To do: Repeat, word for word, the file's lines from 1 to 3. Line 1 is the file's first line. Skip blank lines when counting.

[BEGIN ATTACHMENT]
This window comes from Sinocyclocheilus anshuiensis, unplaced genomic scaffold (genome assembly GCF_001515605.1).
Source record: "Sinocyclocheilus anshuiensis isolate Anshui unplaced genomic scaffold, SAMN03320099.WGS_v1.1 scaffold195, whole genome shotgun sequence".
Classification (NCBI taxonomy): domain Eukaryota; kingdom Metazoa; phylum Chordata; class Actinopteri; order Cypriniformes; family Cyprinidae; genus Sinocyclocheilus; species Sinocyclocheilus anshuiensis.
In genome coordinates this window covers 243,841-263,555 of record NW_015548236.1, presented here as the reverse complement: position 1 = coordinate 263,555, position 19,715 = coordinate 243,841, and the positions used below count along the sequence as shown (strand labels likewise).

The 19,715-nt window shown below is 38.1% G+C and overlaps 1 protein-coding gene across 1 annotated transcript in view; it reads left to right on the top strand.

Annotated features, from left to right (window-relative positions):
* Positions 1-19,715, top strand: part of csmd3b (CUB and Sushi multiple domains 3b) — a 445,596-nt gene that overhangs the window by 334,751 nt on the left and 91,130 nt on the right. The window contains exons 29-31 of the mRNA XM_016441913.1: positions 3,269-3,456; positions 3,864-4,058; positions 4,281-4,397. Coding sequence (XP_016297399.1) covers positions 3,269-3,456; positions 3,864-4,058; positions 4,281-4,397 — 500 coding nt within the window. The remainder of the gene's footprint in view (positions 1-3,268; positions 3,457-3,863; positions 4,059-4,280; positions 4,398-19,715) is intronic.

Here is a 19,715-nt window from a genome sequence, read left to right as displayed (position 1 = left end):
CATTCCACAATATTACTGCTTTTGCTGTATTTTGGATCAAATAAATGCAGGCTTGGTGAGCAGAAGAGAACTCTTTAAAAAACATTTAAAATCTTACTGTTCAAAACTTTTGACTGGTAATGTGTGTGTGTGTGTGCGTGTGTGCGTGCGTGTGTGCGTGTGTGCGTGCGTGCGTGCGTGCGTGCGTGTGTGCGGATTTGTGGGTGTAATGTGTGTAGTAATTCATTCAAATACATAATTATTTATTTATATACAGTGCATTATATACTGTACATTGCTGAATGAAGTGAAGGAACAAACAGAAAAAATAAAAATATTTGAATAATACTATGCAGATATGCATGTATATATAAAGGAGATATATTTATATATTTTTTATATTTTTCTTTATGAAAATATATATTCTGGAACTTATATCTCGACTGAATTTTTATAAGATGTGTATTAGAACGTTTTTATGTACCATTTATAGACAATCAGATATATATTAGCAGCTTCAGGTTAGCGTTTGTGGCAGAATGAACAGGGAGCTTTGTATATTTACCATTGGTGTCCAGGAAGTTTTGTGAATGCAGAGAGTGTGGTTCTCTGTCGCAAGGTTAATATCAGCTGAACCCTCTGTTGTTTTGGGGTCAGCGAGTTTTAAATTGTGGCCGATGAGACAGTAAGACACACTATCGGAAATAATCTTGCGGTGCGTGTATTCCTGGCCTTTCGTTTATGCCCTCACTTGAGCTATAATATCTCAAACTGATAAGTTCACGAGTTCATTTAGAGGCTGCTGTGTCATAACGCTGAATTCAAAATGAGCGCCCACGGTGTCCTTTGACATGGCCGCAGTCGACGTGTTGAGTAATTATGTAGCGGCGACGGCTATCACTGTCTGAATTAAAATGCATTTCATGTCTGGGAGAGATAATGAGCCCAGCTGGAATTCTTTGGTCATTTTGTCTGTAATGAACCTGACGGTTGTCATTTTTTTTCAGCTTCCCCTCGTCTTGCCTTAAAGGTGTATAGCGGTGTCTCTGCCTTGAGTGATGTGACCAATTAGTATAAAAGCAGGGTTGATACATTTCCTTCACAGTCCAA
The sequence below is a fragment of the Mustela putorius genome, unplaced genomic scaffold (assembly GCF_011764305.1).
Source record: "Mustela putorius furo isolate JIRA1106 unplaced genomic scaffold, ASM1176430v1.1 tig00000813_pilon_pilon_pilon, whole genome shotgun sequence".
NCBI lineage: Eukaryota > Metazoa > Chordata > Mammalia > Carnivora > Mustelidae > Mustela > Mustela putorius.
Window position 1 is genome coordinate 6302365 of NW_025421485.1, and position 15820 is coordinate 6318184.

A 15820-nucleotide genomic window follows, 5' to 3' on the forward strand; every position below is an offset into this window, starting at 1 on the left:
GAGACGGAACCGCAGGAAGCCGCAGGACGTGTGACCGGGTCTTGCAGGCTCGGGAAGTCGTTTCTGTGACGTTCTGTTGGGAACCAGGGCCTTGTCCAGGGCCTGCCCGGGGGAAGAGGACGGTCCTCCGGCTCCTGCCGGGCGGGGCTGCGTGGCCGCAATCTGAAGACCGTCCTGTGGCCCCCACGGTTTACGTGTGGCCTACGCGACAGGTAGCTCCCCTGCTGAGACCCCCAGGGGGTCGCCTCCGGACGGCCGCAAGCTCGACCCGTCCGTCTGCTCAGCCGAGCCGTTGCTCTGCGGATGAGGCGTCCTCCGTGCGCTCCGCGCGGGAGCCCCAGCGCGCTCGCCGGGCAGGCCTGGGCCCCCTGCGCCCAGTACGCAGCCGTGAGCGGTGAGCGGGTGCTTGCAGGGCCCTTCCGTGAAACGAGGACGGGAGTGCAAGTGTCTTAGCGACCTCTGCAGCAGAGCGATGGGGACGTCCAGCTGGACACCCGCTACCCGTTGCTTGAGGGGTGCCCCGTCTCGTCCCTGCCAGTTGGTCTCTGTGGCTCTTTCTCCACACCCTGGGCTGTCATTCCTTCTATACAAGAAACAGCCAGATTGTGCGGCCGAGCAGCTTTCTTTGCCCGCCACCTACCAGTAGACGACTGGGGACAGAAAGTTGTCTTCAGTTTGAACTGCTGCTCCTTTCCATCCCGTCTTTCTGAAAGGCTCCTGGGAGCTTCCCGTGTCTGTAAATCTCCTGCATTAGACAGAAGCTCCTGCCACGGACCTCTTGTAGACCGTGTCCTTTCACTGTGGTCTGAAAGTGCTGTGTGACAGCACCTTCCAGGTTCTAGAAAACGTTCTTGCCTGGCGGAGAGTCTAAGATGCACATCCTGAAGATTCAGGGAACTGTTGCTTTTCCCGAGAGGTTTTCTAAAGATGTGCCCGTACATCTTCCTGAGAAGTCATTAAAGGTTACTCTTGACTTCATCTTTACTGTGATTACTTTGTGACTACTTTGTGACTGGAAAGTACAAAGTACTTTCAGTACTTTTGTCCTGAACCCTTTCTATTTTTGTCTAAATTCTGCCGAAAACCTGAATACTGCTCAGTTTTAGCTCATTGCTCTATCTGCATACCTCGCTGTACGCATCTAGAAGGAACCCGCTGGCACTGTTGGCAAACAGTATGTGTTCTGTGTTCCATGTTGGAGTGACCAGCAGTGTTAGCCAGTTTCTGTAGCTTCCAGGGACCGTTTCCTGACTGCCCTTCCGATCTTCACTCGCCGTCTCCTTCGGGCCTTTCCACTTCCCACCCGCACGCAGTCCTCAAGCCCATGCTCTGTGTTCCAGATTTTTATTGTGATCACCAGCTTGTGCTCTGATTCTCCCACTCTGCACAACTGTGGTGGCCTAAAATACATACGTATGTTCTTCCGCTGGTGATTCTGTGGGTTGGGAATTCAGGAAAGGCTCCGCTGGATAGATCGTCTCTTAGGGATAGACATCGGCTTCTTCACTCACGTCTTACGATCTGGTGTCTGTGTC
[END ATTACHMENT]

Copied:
This window comes from Sinocyclocheilus anshuiensis, unplaced genomic scaffold (genome assembly GCF_001515605.1).
Source record: "Sinocyclocheilus anshuiensis isolate Anshui unplaced genomic scaffold, SAMN03320099.WGS_v1.1 scaffold195, whole genome shotgun sequence".
Classification (NCBI taxonomy): domain Eukaryota; kingdom Metazoa; phylum Chordata; class Actinopteri; order Cypriniformes; family Cyprinidae; genus Sinocyclocheilus; species Sinocyclocheilus anshuiensis.